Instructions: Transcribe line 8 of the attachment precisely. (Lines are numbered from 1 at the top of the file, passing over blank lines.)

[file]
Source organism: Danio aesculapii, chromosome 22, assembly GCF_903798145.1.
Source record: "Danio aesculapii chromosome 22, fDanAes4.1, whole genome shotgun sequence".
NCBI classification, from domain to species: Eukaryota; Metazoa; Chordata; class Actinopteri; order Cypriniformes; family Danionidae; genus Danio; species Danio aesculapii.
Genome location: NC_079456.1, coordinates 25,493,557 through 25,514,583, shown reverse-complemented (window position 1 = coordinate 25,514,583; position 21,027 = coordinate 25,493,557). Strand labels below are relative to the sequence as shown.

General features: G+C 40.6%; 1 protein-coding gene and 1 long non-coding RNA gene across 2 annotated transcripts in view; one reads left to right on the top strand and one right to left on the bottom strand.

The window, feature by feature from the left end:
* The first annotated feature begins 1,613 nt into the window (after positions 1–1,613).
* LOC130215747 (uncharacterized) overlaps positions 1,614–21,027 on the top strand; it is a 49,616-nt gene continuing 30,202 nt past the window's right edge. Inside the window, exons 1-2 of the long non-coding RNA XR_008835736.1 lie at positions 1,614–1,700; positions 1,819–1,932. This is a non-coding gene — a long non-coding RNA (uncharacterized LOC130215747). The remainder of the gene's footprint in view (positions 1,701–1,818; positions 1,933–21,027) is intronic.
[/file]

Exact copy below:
* LOC130215747 (uncharacterized) overlaps positions 1,614–21,027 on the top strand; it is a 49,616-nt gene continuing 30,202 nt past the window's right edge. Inside the window, exons 1-2 of the long non-coding RNA XR_008835736.1 lie at positions 1,614–1,700; positions 1,819–1,932. This is a non-coding gene — a long non-coding RNA (uncharacterized LOC130215747). The remainder of the gene's footprint in view (positions 1,701–1,818; positions 1,933–21,027) is intronic.